University of Vermont

Vermont Quarterly

Going Wild

Claire Laukitis and Peter Neaton
Claire Laukitis ’12 and Peter Neaton ’11

Departments /
Alumni Profiles

Going Wild

by Lee Ann Cox

It’s intense when you’re trying to cook breakfast and the pots and pans are sliding everywhere, agree Claire Laukitis ’12 and Peter Neaton ’11, laughing about their life at sea, fishing the remote waters along the chain of Aleutian Islands that arc off the southwest Alaskan peninsula. But when it’s calm, as it often is in the summer, the Laukitis family boat, the forty-two-foot Lucky Dove, is their favorite place to be. The beauty, Neaton says when VQ caught the couple on a brief onshore break from salmon season, is “extreme,” with towering volcanoes amidst an emerald green backdrop. They’ve had some nice days, though the temperature hasn’t topped fifty degrees.

If that sounds brisk, they don’t mind. It makes the job easier. Laukitis has quickly entwined her UVM business degree with the life she grew up in, when she and her sister joined their dad on the boat in these same Alaskan waters. Laukitis and Neaton, who is from a farm family in Minnesota (and a nutrition major who perhaps sensed a future in fish, researching Omega-3 fatty acids his senior year) have become entrepreneurs, borrowing from the CSA farming model to sell shares of their catch—wild salmon, halibut, and cod—at the end of their season. In April Laukitis launched the Morshovi Bay Fish Company website and the pair (who plan to marry next spring) began hitting food co-ops, restaurants, meetings of sustainable farmers to promote their idea.

But fish don’t wait for other business, and by May the couple was on the boat. They catch salmon in nets around the clock, monitoring them at regular intervals, bleeding the fish, and storing them in thirty-three-degree seawater tanks before daily delivery. To keep wild Alaskan salmon a sustainable resource, fishing is carefully managed—two days off, two days on. During downtimes they read and especially like to cook. Neaton knows his way around a Crock-Pot and has boundless ideas for preparing salmon. “It’s pretty much the highlight of our day,” says Laukitis, “to come up with something to eat. It’s our creative outlet.”

Ultimately, though, they love to fish. “Claire and I both agree that what we like about being on the boat is that everyday you’re just working hard,” Neaton says. “It’s mentally focused, but you’re doing something physical as well.”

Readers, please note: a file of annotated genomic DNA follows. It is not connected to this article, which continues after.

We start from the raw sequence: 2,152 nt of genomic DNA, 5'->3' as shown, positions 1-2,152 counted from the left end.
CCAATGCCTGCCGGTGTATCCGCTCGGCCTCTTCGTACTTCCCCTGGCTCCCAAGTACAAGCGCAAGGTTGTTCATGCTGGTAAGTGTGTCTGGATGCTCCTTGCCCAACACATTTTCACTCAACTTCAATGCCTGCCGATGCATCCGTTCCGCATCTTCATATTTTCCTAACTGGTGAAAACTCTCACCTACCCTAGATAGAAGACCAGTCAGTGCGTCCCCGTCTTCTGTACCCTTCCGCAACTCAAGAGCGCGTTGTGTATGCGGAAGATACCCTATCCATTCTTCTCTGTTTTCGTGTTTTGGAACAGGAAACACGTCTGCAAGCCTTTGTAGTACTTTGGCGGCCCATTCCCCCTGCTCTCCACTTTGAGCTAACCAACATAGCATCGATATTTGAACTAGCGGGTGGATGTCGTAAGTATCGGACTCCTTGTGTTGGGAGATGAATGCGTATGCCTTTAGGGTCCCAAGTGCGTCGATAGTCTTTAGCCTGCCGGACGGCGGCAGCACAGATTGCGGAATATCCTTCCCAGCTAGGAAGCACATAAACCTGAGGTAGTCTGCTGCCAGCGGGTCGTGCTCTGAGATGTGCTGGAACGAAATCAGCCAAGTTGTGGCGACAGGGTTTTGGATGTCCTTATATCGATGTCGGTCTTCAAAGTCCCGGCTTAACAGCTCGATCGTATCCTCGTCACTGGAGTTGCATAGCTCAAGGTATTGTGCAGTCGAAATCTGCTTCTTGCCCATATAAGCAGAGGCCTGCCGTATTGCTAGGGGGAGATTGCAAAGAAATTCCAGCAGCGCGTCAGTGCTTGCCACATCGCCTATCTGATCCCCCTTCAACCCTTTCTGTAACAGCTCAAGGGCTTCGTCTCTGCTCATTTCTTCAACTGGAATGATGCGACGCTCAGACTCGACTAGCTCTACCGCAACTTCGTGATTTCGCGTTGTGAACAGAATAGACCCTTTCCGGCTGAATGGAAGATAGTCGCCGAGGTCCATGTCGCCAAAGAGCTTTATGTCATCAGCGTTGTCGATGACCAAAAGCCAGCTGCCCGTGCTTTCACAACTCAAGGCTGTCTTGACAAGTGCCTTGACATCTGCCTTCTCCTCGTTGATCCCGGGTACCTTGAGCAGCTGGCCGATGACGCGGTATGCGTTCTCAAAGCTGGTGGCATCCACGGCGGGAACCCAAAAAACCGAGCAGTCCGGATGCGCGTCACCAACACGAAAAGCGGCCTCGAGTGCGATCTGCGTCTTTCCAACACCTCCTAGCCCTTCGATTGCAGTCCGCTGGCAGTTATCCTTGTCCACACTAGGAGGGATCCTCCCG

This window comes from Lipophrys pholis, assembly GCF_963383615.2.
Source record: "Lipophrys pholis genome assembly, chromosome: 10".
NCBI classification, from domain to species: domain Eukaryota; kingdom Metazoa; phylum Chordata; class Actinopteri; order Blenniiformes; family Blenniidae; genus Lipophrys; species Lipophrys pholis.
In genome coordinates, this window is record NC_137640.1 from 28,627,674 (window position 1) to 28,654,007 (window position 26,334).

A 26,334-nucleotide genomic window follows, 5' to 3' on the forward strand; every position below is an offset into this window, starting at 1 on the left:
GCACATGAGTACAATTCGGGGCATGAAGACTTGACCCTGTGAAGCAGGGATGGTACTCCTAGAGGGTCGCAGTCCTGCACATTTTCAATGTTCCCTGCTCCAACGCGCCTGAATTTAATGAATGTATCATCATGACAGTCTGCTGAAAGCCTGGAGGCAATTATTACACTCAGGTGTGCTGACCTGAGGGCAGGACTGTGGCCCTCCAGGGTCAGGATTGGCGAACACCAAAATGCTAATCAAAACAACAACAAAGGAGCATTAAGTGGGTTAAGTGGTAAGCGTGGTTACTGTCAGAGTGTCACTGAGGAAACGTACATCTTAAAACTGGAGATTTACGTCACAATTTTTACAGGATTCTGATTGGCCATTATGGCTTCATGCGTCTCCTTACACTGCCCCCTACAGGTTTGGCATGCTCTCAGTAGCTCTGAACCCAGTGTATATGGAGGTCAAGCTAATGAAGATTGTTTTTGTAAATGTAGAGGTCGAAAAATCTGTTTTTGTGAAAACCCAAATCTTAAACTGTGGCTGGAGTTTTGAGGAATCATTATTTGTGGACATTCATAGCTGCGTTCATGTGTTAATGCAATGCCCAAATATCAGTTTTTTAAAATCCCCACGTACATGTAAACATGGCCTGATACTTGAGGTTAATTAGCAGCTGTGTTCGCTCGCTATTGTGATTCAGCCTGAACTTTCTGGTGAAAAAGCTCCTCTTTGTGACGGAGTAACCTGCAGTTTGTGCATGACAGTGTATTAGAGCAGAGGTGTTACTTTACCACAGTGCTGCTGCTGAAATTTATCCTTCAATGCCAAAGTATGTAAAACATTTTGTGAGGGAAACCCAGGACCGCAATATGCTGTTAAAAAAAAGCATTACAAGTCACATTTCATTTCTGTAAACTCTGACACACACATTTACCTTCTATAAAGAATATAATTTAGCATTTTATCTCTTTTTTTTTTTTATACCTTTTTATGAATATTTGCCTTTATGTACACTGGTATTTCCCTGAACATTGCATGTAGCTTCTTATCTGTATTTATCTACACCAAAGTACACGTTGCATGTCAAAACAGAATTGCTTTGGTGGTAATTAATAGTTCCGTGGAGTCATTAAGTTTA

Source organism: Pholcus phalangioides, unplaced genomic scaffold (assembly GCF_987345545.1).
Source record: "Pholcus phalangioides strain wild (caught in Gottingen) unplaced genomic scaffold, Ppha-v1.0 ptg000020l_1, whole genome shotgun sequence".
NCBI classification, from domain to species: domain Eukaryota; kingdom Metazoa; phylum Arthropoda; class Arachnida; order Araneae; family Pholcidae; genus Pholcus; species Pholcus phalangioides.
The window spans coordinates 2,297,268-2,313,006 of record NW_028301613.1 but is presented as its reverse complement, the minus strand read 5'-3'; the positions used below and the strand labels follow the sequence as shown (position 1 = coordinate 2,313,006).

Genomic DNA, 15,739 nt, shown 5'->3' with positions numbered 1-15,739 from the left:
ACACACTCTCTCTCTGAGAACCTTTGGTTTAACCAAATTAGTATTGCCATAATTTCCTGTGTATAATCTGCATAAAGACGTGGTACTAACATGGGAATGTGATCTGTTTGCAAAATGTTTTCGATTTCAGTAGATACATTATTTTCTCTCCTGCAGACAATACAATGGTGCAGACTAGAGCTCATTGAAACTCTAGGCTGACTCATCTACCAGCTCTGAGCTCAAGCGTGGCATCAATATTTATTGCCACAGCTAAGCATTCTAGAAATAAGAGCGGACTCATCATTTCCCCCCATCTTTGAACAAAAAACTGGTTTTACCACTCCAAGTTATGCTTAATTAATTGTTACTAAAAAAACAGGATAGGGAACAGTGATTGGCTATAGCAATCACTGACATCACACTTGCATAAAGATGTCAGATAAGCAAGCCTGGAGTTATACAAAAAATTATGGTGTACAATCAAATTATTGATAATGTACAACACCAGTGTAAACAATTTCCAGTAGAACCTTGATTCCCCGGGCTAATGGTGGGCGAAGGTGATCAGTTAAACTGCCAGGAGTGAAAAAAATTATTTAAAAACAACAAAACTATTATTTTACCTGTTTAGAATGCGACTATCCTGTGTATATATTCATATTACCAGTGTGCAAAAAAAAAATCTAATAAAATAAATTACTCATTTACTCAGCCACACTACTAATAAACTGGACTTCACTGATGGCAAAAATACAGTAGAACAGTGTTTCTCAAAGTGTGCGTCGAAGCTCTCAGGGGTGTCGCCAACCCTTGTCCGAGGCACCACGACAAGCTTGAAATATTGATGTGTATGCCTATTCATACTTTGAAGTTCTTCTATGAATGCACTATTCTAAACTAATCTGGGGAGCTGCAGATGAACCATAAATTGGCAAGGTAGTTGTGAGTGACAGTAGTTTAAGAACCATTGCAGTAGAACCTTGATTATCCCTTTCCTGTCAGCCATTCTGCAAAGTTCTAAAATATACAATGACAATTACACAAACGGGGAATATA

For her part, Laukitis likely has the bubbliest personality of anyone who ever uttered the phrase, “It’s a bloody mess,” to describe her work. Halibut season, her favorite, immediately follows salmon. For that they fish in three-day trips, farther out the Aleutian chain, bait lines, gut the fish, and keep them on ice.

“It’s a lot more physically demanding,” Laukitis says, “you have to get these huge fish aboard and they’re flapping around and then you get them on a table and clean them. It’s a lot more interesting.”

If their enthusiasm wavers it’s over the seasonal transition from fishing to a life that feels less purposeful, even though Neaton helps his family on their farm and fishes three months in Alaskan winter, and Laukitis has a second entrepreneurial venture with her sister, an artist, designing and producing T-shirts and sweatshirts inspired by their nostalgia for home and life on the boat. Salmon Sisters clothing has been a hit, selling online through Etsy and in shops in Alaska.

But this fall they have the added task of hitting farmers markets and restaurants, telling their story. Laukitis believes that as people slowly learn that they can buy healthful, sustainable seafood from its source rather than down the supply chain, they can be successful.

“It’s neat to realize this fish has a purpose—it’s going to feed someone,” says Laukitis. “Customers get a healthy product and they know where the food is coming from. I’ve always been interested in that.” It’s a message that got honed in Burlington, even as the alumni live it half a world away. “Definitely I think UVM was a big part of our influence,” Neaton says. “It has a big environmental presence and culture of being connected to your food source.”

 

 Morshovi Bay fish company logo

Morshovi Bay Fish Company: http://morshovifish.com

Salmon Sisters: http://aksalmonsisters.com

 

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